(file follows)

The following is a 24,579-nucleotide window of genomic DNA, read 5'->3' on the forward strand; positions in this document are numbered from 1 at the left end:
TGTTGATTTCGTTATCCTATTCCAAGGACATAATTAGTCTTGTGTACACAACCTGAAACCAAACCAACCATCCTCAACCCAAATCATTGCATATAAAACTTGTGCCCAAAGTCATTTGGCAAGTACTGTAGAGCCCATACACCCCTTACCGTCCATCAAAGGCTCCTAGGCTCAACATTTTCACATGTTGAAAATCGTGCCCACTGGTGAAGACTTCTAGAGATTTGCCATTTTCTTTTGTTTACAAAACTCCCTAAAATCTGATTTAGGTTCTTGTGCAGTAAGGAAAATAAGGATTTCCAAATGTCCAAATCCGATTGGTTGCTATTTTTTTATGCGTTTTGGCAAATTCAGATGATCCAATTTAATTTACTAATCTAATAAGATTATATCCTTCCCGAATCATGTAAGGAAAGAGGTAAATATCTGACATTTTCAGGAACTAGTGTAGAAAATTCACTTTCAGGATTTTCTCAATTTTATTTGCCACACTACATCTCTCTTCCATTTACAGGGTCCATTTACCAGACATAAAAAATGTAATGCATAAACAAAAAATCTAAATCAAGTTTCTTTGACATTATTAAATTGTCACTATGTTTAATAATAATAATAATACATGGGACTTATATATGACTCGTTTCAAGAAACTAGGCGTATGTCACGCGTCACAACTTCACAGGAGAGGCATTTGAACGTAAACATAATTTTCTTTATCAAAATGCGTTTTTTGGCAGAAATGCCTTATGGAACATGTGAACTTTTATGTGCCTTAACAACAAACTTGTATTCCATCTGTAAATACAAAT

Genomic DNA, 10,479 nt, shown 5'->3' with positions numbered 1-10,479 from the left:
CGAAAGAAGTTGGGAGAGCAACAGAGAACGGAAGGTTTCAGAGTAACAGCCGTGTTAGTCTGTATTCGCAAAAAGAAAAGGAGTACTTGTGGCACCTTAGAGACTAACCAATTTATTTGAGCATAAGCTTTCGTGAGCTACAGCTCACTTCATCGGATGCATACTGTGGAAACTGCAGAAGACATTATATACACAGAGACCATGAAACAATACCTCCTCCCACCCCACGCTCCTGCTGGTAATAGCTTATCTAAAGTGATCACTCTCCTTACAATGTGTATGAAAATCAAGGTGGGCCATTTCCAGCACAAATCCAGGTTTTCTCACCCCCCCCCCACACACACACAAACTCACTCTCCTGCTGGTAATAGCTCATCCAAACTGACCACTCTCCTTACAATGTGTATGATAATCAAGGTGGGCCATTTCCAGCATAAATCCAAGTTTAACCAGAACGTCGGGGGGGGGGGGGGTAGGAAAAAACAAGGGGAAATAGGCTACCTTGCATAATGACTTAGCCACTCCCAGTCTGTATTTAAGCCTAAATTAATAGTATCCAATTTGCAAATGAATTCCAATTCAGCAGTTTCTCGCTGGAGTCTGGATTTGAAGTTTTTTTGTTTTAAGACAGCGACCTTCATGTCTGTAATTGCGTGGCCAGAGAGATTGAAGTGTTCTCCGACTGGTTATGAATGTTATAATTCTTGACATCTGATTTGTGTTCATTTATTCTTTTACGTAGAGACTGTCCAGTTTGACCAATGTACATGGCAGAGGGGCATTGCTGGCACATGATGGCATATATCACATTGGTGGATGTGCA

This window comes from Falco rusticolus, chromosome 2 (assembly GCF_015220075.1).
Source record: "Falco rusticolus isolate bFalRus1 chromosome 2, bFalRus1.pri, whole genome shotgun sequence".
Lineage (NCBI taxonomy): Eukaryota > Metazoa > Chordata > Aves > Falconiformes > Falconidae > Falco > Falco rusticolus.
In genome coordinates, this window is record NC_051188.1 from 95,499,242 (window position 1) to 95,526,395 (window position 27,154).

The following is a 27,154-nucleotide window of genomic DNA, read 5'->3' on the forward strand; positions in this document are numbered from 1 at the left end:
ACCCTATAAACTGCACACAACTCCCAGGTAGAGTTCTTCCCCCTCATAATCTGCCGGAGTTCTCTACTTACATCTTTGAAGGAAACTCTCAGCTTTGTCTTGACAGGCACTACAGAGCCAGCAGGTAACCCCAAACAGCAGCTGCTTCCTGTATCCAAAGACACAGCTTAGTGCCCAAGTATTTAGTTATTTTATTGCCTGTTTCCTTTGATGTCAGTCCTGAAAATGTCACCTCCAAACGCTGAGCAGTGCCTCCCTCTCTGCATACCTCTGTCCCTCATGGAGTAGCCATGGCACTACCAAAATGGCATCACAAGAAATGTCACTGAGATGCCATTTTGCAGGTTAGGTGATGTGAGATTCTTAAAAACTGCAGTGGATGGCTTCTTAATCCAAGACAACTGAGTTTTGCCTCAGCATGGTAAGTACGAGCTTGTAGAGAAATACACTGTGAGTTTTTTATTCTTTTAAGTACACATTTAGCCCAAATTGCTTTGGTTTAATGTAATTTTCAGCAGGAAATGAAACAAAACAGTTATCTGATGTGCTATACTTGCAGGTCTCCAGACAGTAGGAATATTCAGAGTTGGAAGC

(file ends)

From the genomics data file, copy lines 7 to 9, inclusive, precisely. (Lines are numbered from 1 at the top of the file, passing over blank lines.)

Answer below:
Lineage (NCBI taxonomy): Eukaryota > Metazoa > Chordata > Aves > Falconiformes > Falconidae > Falco > Falco rusticolus.
In genome coordinates, this window is record NC_051188.1 from 95,499,242 (window position 1) to 95,526,395 (window position 27,154).

The following is a 27,154-nucleotide window of genomic DNA, read 5'->3' on the forward strand; positions in this document are numbered from 1 at the left end: